Bingo Love Creator Tee Franklin Keep Breaking Boundaries


Tee Franklin is a cutting edge comic book creator. She was inspired when she saw “two beautiful black women” in an advertisement. It gave her an idea – she wanted to contribute to comics like no one else had, so she imagined these women as queer seniors and wrote love bingo (2018). The story is a delightful, down-to-earth celebration of youthful love and romance in old age. love bingooriginally funded by Kickstarter, is now in its third printing after being picked up by Image Comics.

Destitute people who happen to be fans of sequential art grow up not seeing themselves in the comics. “Diversity doesn’t sell” is a common adage. Tee Franklin is determined to change that. She’s a self-proclaimed “agitator,” known for portraying herself as a “black, queer, disabled, autistic” comic book writer. Tee Franklin resists being pigeonholed personally or creatively. It’s just one of the many things that make fans relish Franklin’s launch into the comic cosmos. Now she’s spicing up canonical work for DC Comics with lesbian love stories featuring Harley Quinn and soon to be penning a biracial new character design for Archie Comics.

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Tee Franklin made his comic book debut with a four-page horror back-up strip titled “The Outfit,” in Joshua Williamson’s Nail Biter #27 Illustrated by Juan Ferreyra. nail biter is an anthology of stories about Buckaroo, Oregon, a town where serial killers are overrepresented in the population. Buckaroo is home to 16 of America’s most prolific murderers nicknamed the “Buckaroo Butchers”.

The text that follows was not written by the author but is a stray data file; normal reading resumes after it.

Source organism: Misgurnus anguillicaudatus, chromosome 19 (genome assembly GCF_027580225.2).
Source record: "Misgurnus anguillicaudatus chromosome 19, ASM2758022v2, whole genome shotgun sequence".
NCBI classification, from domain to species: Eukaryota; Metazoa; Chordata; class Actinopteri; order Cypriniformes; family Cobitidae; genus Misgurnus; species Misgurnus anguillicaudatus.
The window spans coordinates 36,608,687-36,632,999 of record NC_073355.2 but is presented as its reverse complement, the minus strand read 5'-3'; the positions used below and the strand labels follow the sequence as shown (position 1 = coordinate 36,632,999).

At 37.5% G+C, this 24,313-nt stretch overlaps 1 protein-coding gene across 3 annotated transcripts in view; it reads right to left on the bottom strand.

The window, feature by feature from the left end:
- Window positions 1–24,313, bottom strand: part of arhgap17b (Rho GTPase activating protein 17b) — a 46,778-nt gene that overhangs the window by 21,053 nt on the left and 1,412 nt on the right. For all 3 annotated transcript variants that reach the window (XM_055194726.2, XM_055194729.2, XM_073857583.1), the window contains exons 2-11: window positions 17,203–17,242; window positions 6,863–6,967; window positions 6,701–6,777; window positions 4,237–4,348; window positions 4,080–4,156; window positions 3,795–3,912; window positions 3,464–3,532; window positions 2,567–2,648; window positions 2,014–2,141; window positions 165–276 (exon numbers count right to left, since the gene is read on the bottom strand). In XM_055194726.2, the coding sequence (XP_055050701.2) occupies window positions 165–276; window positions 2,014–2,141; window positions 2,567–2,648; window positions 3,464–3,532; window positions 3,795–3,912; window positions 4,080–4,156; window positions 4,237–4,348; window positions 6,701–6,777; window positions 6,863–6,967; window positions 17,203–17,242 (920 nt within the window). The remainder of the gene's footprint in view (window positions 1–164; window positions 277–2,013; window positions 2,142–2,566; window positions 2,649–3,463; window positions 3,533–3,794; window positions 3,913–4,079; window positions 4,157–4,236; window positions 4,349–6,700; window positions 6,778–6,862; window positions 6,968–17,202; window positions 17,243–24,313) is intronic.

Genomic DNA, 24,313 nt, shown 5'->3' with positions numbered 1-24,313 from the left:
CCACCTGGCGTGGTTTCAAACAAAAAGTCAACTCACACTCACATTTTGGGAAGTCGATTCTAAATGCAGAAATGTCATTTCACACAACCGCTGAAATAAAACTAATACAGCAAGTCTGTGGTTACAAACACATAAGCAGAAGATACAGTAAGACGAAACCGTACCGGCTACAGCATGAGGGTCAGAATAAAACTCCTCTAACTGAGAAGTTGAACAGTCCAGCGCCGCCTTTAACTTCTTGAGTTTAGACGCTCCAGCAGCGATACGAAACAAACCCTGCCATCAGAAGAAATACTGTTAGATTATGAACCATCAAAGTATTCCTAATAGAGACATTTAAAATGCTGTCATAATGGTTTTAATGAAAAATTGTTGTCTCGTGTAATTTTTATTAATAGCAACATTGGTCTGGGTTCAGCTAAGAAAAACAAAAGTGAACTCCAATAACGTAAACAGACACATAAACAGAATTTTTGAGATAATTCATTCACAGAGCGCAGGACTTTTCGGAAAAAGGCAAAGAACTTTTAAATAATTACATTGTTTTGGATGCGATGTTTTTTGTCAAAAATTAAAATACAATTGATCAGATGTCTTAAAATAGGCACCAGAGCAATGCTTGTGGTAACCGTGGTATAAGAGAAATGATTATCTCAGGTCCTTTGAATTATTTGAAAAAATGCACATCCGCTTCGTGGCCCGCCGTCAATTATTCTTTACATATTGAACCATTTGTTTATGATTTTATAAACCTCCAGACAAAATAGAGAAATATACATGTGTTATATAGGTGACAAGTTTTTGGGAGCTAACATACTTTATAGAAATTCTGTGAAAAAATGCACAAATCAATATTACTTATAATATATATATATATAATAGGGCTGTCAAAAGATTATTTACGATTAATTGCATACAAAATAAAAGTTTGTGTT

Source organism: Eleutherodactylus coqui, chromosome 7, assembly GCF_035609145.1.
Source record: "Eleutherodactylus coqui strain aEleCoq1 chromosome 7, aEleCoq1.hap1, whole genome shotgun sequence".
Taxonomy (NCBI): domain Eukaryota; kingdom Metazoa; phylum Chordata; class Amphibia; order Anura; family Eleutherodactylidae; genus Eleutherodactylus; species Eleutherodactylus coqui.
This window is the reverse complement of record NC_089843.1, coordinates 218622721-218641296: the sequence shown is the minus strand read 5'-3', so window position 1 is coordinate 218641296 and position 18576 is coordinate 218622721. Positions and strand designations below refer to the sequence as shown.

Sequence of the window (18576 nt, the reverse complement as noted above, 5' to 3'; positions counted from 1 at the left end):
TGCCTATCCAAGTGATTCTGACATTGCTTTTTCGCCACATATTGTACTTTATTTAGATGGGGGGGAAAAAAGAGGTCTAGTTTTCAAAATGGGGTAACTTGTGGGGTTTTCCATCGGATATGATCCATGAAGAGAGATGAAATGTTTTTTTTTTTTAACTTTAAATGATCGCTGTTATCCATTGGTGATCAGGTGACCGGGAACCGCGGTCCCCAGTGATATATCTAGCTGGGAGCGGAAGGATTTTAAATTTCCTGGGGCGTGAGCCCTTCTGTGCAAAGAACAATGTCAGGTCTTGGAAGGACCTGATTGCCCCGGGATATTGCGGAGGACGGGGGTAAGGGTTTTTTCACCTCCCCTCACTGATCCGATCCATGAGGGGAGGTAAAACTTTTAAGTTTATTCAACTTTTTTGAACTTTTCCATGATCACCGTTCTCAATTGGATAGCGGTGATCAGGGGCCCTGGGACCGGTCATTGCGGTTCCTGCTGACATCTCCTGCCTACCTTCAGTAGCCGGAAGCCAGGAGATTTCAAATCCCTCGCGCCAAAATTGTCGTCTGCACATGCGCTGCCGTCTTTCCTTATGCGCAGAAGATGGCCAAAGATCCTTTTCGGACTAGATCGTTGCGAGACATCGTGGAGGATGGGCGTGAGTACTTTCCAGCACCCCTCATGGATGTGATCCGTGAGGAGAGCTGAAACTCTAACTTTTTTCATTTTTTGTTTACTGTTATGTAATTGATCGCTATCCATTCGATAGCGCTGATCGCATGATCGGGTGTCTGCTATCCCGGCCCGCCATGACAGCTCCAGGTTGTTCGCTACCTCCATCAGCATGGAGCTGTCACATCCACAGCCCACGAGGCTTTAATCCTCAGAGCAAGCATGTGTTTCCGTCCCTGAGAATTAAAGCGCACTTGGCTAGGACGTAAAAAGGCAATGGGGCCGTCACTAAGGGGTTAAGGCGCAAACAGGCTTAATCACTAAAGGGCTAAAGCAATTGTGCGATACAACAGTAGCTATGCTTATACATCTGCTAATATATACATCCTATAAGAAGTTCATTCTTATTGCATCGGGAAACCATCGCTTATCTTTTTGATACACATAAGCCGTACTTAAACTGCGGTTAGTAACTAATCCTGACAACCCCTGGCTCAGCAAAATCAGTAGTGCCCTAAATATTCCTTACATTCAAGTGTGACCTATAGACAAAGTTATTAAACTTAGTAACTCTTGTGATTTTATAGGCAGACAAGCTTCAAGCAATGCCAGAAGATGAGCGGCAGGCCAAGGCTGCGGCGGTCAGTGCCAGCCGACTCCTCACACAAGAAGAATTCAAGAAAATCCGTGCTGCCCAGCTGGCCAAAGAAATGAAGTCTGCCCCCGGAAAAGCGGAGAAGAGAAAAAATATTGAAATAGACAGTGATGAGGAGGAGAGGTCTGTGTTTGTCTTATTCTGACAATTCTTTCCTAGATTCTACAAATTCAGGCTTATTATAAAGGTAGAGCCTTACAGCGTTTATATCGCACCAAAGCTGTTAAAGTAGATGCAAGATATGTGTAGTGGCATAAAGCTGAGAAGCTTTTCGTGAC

What Franklin does in 4 pages for nail biter testifies to his genius. In this deliciously macabre and cathartic thriller, a black woman, Mrs. Tremont, kills Becky, the white lover of her husband Ashton. Using knowledge from her medical degree, she flays her victim and then wears it as an outfit. Sending her husband an invitation from Becky’s phone, she wears the sewn white woman’s skin and greets Ashton saying “isn’t that what you wanted Ashton? Both of us? I’m your perfect girl now”. Comparing this hair-raising work with his later light novels proves Franklin’s limitless range.

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Franklin went on to write other short stories, including “A Blazin” for the award-winning comic book anthology, Elements: Fire (2016). This book, edited by Taneka Stotts, collects comics created by people of color from around the world. Illustrated by M. Victoria Robado, Franklin’s short story features Ron A. Blaze, a hot sauce fanatic who drinks bottles of “A Blazin'” hot sauce. The comic is rendered in black, gray, and white ink with pops of bright red throughout.

Ron A. Blaze and his mother both sport shocking red hair. Ron thinks his family has the hottest wing sauce there is until his best friend shares some “hot mutant wings” from Deville Wings. The evil Deville sisters co-own the shop and put a little magic into their sauce that transforms Ron from a boy into a magical creature. Franklin also created the currently out of print joint juke with Alitha E. Martinez (Black Panther: World of Wakanda) about Mahalia, owner of a jazz club located in 1950s New Orleans. Mahalia uses supernatural forces to help people with illnesses and survivors of abuse.